"You can have static or the radio frequency gets jumbled," Halleran said. "There are certain phrases and instructions always as a pilot you have to read back. For a pilot to read back or transmit something that's false doesn't happen that often."
When that happens, a debriefing session is in order.
"If you have a miscommunication with the controller — and that looks like what happened — I would want to follow up and discuss how things were interpreted," Halleran said. "You don't have time when you're flying."
There are multiple situations that can trigger what is known as an Aviation Safety Action Program Report, something the Federal Aviation Administration borrowed from NASA.
"If a pilot realizes there was an unintentional mistake, you file an ASAPR to protect yourself, and explain why you made the mistake," she said.
A pilot's ASAPR will often provide what they heard, what they radioed back and what they did.
"The idea of a self-report is non-punitive on the company's part, with the understanding you may get phone calls about what exactly happened to prevent something happening to other crews in the future," Halleran said. "It's actually a really good thing to do this so you have help in the sky."
Pilots might file a report after an EGPWS warning on their own accord, or because of their company's protocol.
Medford Airport Director Jerry Brienza said he received no official word of the incident.
"Human factors come into play in this industry," Brienza said. "And honestly, if it didn't happen on the airport, I wouldn't typically get a report."
SkyWest Airlines, based in St. George, Utah, didn't respond to telephone and email messages. A spokesman for the FAA in Seattle acknowledged the incident was under investigation, but provided no additional insight. NTSB investigator Andy Olvis did not respond to an email.
Even if pilots are familiar with routes and airports, conditions can change, creating challenges.
"Flying in pure daylight is different than flying at night," Halleran said.
The moon, in waxing phase, wouldn't have cast much light that evening.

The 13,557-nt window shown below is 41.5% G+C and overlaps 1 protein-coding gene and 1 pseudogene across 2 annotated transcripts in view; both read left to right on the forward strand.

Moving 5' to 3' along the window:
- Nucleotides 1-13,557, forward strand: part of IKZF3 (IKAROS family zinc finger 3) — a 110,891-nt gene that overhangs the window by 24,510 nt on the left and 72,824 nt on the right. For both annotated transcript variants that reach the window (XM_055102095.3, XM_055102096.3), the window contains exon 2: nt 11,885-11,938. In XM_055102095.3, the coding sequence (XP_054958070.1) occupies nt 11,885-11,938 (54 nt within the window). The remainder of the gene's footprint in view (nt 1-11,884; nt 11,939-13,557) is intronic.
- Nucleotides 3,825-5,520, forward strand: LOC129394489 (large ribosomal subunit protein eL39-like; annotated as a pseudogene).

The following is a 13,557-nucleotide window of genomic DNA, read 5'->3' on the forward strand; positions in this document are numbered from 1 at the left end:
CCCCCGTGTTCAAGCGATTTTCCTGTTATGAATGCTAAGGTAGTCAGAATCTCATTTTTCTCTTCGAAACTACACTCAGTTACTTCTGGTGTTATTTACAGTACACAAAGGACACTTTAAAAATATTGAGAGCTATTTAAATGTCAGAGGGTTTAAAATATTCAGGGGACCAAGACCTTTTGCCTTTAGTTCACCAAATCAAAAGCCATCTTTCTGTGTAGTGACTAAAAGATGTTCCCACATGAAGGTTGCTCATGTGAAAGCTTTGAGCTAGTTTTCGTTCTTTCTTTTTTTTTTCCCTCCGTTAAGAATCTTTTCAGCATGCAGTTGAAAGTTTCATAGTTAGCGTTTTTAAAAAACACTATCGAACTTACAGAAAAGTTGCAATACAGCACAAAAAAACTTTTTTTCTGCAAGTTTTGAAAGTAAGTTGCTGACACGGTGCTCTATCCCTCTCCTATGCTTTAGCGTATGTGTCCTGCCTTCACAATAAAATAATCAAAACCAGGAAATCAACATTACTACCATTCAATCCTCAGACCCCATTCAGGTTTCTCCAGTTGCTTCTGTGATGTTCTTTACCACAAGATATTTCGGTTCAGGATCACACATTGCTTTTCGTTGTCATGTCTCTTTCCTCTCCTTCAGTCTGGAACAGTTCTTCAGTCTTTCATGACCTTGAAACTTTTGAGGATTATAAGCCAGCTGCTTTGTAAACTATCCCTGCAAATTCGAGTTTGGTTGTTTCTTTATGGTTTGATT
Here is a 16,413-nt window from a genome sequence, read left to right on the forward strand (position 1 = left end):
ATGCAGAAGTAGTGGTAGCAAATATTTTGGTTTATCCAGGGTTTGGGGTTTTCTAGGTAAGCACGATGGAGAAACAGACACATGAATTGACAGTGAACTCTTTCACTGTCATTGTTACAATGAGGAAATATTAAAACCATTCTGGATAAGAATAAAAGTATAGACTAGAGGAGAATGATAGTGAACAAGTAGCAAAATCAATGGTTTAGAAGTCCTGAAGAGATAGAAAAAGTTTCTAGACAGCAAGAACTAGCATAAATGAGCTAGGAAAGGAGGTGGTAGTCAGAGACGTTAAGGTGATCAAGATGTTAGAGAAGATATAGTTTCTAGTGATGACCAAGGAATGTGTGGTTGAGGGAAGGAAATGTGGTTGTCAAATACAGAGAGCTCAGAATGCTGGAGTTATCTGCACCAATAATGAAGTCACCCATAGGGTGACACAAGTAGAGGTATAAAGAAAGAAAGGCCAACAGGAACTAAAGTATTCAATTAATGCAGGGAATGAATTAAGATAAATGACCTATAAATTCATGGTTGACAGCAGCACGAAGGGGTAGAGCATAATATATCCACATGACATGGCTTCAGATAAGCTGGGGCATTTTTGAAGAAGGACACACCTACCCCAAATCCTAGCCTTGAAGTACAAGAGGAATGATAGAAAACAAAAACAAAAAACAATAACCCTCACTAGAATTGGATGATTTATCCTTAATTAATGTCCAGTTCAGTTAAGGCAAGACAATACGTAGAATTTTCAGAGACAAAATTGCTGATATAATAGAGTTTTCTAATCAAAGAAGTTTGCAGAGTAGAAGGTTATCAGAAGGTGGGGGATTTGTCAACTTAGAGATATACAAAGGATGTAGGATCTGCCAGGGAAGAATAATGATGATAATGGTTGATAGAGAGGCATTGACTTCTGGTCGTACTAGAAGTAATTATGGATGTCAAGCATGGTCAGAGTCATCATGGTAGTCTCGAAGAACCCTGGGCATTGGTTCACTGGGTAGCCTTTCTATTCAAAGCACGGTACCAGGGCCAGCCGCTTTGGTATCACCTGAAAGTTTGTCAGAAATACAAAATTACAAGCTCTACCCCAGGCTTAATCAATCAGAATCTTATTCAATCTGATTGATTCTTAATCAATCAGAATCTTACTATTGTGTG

There was nothing atypical or unusual about the weather on Christmas Eve, said Ryan Sandler of the National Weather Service's Medford office.
"It wasn't clear as a bell, but we hardly ever get that in December," Sandler said. "The conditions were a little better than to be expected with mid-level overcast."
Most commercial aircraft flight decks contain advanced graphics depicting terrain.
"The pilots have a moving map with a pictorial view of the ground, so they do see the mountains and altitude readings," Halleran said.
Pilots study navigation charts, altitudes and routes, terrain and approaches before departure.
"It's programmed into the airplane's electronic navigation system as well," Halleran said.
FAA regulations include built-in elevation buffers, higher in mountainous terrain, to account for meteorological and other anomalies.
"When you're close to mountains the margin is higher, typically 2,000 feet," Halleran said. "Mountains tend to disrupt air flow, so typically you have turbulence around mountains."
The EGPWS receives the aircraft's position and velocity information, then checks the position with a terrain database. The system will look ahead of the aircraft and see whether the potential for a collision with terrain exists. The system provides visual depiction of the terrain around the aircraft as yellow or red, depending on the height of the aircraft.
There is an audio element as well.
"Usually, it's an automated voice, depending on the type of warning," Halleran said. "You can program it to be female, digital or shouting. It needs to be different than a normal voice so that it's not like radio chatter in the background or your partner sitting next to you; it needs to be an attention grabber."
Most likely, she said, passengers were not aware, Halleran said. "Maybe in first class, they might have heard the warning."
— Reach reporter Greg Stiles at 541-776-4463 or firstname.lastname@example.org. Follow him on Twitter at www.twitter.com/GregMTBusiness or www.facebook.com/greg.stiles.31.
Correction: A previous version incorrectly stated pilots received the clearance to 7,800 feet over the Siskiyous from Seattle Center air traffic control. By that time, the plane had passed to Cascade Approach in Eugene.